I don’t really want to build a better boat, I have to. Life has an uncanny way of pushing us along even when we absolutely refuse to step on to the platform of the ride. I’m not the type to hide in the corner, even when my flight instinct kicks in. I have, however, become the type to try and work my way through whatever roadblocks are thrown in front of me. I’ve learned that a lot of the roadblocks are of my own making and as I work through whatever the situation is, the situation becomes part of building that better boat. Sometimes I withdraw, and though others may not understand my withdrawal, I have to sort myself out first. I’m tender-hearted. I can’t (and don’t want to) change that. I’ve learned that being so makes me more misunderstood by others. I don’t know how to make someone understand that my silence and lack of interaction isn’t about them, it’s about me… and while that may sound selfish, it’s not. It’s self-care. And that’s a blog idea I’ve written about previously. Self-care is imperative for all of us. If we run on empty all the time, what do we have left to give anyone else? Life is full of moments where self-care can be, and will be, viewed as selfishness. It’s an unintended consequence that happens when I put the brakes on and face the roadblock head-on.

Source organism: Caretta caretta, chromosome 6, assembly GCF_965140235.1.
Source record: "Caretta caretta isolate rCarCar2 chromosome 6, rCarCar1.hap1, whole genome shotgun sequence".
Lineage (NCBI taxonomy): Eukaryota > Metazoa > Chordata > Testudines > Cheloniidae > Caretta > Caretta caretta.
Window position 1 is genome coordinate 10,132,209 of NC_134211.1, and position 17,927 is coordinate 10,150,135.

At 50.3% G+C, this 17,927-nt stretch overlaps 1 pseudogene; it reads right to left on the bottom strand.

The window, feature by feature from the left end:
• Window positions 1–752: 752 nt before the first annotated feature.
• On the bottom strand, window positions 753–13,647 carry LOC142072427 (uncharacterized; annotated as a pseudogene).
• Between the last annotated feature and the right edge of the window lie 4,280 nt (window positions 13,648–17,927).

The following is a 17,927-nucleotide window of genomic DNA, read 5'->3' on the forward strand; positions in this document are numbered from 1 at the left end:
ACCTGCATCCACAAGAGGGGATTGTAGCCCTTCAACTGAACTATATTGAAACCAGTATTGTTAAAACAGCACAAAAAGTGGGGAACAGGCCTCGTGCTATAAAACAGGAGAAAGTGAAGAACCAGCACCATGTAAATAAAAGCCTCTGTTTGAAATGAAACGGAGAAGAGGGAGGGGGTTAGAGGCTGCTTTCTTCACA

Building a better boat takes patience, something I never wanted to have to learn. The last 4 years of my life have been beyond erratic. Painful. Lonely. Confusing. I’ve been lost and found. I’ve been kicked and slapped by fate so hard, the sting will never fade. I’ve deliberately hurt those I love the most, not because I wanted to, but because I’ve had to. I’ve learned that some things, no matter how much they matter to me, matter to no one else. I can’t begin to let people know how sorry I am that my time frame for working my way through the hurts and grief and misunderstandings is so unpredictable. It takes as long, or as short, as it does. Patience is a virtue we all need more of and I’ll gladly be the first to admit that I lack it at times when it’s needed the most. Other times I possess so much of it, I don’t recognize myself. I left my husband in 2017, I managed to leave him without his knowing what was coming, and three days later, all I wanted to do was turn that car around and drive straight back into his arms. I broke him. I broke me. I broke our family. Three days after I drove out of our driveway, I wanted to go home. He was beyond hurt, and I am sorry. I know he knew that. He was enraged, and hurt, and beyond broken. So was I. He found the strength to say that we needed to see where the separation could take us and that I needed to be patient. He knew me better than anyone. He knew what an impossible task that would be for me. Patience didn’t come easy to me, it still doesn’t. 7 weeks after I left him, I went home. We worked hard to rebuild the marriage that I burned to the ground… The beauty that was painted from the ashes became something we never lost again. Patience played a huge roll in our reuniting, and because we practiced patience, we were able to build a better boat. Together.